Diane stretches her right arm to me, and holds a tan compression sleeve in her left hand. “Will you help me put this on?” For 3 years, since surviving breast cancer, Diane Hammond fends lymphedema by wearing a tight sleeve from her wrist to shoulder. Usually, her husband of 25 years, aids in the compression ritual of pull from the hand and tug at the armpit. After ascending seven miles along a steep, mud packed and rocky trail and hunkering into a sleeping bag, fending off a 30 degree chill, I am her tugger and puller.
Diane’s tired eyes lock momentarily with mine, then they scan the green tent triangle tops that mark our nomadic camping village at 15,000 feet.
Our eyes meet again, and hold this time, as a tiny tear wells in the corner. “I now realize accepting help is not failure,” Diane says.
I am not a stranger to Diane’s tears. Two months earlier, at the gym, Diane shed big drops of frustration and grief. A recent fall at home fractured her wrist, requiring 9 pins and a plate.
“I’m afraid I won’t be ready for the climb in 6 weeks,” Diane admits, as she blots her eyes with kleenex. At the fitness center, we map an adapted training plan. She bravely resumes work outs with the 2014 Above + Beyond Cancer: Machu Picchu team on Tuesday nights at the YMCA Healthy Living Center in Des Moines.
Diane survived a near fatal car crash at age 19, leaving her with restricted mobility of her left shoulder, and by age twenty she lost her mother, who suffered from depression. This August, her aunt, who was like a second mother to Diane, passed away. In September, Diane sent me the following email: “I am learning life will continue to throw curve balls, but I am more determined than ever to not let them take me out of the game.”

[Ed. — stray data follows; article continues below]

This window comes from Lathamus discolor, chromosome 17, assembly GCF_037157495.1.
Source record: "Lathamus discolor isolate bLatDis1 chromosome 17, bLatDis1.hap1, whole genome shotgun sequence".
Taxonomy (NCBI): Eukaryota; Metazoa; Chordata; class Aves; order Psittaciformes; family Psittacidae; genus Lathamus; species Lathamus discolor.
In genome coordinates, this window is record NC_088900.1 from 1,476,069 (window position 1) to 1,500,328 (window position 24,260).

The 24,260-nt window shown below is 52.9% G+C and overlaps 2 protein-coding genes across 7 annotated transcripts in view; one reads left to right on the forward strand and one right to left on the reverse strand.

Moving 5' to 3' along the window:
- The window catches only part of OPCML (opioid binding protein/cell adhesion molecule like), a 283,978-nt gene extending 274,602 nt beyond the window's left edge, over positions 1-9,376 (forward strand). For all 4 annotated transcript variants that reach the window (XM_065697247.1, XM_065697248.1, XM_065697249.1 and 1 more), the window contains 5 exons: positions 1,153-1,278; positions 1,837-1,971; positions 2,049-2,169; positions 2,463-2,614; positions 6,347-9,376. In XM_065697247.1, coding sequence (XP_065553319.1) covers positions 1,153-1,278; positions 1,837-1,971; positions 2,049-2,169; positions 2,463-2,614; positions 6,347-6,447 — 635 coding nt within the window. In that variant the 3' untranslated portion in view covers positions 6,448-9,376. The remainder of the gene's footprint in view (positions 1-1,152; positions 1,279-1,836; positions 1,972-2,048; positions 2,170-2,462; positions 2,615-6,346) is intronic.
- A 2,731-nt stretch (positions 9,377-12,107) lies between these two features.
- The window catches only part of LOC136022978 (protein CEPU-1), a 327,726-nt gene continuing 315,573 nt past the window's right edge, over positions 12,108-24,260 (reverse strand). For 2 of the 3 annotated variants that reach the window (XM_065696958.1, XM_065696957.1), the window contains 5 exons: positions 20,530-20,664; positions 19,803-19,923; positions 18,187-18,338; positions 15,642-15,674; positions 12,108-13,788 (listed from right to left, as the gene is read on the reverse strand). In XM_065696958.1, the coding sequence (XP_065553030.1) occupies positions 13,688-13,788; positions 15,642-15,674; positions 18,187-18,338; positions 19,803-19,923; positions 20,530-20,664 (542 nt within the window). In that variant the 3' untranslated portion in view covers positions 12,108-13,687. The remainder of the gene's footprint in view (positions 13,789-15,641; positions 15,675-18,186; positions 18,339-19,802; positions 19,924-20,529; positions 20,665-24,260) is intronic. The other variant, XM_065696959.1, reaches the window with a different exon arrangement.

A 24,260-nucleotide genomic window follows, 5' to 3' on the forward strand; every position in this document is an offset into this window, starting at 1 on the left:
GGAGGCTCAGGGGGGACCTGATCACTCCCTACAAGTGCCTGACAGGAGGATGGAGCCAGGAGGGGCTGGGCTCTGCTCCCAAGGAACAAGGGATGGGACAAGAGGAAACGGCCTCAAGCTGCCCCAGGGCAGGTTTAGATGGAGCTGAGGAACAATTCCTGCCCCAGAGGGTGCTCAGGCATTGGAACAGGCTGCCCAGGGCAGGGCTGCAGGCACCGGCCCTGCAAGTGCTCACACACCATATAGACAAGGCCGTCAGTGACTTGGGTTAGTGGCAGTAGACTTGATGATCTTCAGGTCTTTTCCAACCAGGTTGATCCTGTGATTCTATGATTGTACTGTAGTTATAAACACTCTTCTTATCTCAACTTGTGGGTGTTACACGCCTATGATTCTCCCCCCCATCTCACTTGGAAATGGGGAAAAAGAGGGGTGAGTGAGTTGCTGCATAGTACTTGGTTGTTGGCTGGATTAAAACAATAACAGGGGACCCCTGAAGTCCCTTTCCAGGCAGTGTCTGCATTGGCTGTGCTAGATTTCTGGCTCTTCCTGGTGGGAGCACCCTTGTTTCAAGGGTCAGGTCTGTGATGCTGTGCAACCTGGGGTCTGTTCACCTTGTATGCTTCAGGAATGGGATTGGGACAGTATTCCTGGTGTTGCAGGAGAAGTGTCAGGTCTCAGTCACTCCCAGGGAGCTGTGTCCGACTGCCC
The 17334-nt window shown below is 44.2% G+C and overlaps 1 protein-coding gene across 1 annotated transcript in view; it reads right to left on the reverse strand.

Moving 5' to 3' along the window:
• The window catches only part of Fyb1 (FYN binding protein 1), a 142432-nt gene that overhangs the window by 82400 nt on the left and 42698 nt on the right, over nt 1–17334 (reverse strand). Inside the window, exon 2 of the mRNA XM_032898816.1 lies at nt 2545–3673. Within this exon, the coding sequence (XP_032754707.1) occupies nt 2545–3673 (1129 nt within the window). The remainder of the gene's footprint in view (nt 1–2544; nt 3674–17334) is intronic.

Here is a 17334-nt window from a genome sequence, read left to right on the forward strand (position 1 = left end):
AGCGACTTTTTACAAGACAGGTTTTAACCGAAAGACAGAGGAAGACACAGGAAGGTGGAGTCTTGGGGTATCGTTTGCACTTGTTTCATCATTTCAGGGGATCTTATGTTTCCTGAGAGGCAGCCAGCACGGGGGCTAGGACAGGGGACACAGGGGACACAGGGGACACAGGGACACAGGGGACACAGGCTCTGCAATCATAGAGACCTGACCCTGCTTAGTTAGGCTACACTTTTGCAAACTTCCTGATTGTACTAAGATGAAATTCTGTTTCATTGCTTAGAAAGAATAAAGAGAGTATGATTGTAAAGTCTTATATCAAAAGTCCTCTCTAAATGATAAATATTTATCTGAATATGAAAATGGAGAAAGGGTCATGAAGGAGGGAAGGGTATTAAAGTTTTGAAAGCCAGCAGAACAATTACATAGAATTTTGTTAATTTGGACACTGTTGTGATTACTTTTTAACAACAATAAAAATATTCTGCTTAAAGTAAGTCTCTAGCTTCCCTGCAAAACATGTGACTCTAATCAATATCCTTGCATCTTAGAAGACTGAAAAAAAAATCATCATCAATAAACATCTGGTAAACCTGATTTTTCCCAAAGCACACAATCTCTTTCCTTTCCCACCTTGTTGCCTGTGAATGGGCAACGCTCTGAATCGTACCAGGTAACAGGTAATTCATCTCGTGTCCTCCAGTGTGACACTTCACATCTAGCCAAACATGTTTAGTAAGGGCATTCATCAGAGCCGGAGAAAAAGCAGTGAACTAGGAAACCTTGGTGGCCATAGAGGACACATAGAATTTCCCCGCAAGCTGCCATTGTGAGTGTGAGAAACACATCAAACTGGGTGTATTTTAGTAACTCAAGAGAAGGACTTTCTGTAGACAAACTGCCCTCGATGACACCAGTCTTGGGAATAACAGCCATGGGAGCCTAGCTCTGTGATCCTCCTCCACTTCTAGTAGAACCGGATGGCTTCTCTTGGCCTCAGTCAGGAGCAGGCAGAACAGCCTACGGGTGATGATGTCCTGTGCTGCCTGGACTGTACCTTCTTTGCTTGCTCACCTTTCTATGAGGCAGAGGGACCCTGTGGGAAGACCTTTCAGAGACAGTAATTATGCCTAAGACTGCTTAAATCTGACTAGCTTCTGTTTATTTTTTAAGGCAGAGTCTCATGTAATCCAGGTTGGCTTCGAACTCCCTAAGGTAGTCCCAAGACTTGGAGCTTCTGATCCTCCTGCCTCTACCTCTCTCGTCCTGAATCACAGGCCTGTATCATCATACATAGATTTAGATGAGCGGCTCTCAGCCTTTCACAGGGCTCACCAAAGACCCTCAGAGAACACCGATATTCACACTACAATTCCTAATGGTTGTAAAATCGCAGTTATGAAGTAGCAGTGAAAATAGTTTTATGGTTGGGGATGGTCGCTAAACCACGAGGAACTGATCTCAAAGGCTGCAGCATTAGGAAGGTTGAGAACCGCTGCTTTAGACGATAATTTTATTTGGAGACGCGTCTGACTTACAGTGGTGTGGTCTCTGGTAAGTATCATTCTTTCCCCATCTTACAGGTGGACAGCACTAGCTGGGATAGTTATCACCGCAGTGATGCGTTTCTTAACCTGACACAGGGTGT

Several curve balls are thrown on the trek to Machu Picchu: Consistent rain; shaky log bridge crossings; fatigue; appetite loss; mental and physical darkness.
We step… pause… step. Marcus, a fellow cancer survivor, whispers a prayer in Diane’s right ear. Roger and Teresa, fellow caregivers, hold Diane’s hands and pace her to each landmark… We help, she accepts. We give light, as night falls.
Two days after our return from Machu Picchu I wrap a tape measure around Diane’s abdomen, hips, chest, arms and legs. She has lost twelve inches in fewer than four months. She steps for three minutes on a twelve inch riser, and I count her recovery heart rate. Thirty-two beats a minute improvement. The electronic machine reports lower body fat and younger metabolic age. Diane smiles like a kid who just hit a home run off a curve ball.
“Thank you, Mary. Thank you and Above + Beyond Cancer for adding years to my life.”
To learn more about Cancer Survivorship Training and how to join Team Above and Beyond Cancer, contact Mary Van Heukelom at firstname.lastname@example.org.
Interested in hearing more about our Journey to Machu Picchu? Come to the Above + Beyond Cancer: An Evening of Inspiration Event on Friday, October 17th. Get your tickets here!